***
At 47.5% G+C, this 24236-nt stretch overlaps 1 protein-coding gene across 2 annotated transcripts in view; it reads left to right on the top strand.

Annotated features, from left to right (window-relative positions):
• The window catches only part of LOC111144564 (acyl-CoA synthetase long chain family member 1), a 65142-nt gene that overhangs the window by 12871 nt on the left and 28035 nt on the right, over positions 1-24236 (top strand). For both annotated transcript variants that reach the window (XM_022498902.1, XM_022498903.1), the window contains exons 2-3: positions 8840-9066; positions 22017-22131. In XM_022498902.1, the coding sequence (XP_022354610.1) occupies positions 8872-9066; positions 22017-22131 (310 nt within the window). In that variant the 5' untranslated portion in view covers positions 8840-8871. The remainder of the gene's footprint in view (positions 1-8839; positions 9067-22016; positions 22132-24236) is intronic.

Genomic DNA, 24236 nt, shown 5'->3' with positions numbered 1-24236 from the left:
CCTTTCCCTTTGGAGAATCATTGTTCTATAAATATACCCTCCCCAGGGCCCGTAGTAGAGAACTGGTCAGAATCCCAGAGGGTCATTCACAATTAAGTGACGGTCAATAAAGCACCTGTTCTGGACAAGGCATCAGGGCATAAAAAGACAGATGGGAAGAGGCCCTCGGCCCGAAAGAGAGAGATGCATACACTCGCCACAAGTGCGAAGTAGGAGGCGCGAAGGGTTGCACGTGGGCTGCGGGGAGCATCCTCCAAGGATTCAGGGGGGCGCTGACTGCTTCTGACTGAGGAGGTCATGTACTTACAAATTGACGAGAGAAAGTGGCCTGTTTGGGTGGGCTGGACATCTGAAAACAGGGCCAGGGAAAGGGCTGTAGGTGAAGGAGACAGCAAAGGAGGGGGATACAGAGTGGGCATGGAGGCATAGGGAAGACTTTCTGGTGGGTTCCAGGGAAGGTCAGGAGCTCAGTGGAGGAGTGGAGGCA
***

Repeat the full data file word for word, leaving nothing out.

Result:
At 47.5% G+C, this 24236-nt stretch overlaps 1 protein-coding gene across 2 annotated transcripts in view; it reads left to right on the top strand.

Annotated features, from left to right (window-relative positions):
• The window catches only part of LOC111144564 (acyl-CoA synthetase long chain family member 1), a 65142-nt gene that overhangs the window by 12871 nt on the left and 28035 nt on the right, over positions 1-24236 (top strand). For both annotated transcript variants that reach the window (XM_022498902.1, XM_022498903.1), the window contains exons 2-3: positions 8840-9066; positions 22017-22131. In XM_022498902.1, the coding sequence (XP_022354610.1) occupies positions 8872-9066; positions 22017-22131 (310 nt within the window). In that variant the 5' untranslated portion in view covers positions 8840-8871. The remainder of the gene's footprint in view (positions 1-8839; positions 9067-22016; positions 22132-24236) is intronic.

Genomic DNA, 24236 nt, shown 5'->3' with positions numbered 1-24236 from the left:
CCTTTCCCTTTGGAGAATCATTGTTCTATAAATATACCCTCCCCAGGGCCCGTAGTAGAGAACTGGTCAGAATCCCAGAGGGTCATTCACAATTAAGTGACGGTCAATAAAGCACCTGTTCTGGACAAGGCATCAGGGCATAAAAAGACAGATGGGAAGAGGCCCTCGGCCCGAAAGAGAGAGATGCATACACTCGCCACAAGTGCGAAGTAGGAGGCGCGAAGGGTTGCACGTGGGCTGCGGGGAGCATCCTCCAAGGATTCAGGGGGGCGCTGACTGCTTCTGACTGAGGAGGTCATGTACTTACAAATTGACGAGAGAAAGTGGCCTGTTTGGGTGGGCTGGACATCTGAAAACAGGGCCAGGGAAAGGGCTGTAGGTGAAGGAGACAGCAAAGGAGGGGGATACAGAGTGGGCATGGAGGCATAGGGAAGACTTTCTGGTGGGTTCCAGGGAAGGTCAGGAGCTCAGTGGAGGAGTGGAGGCA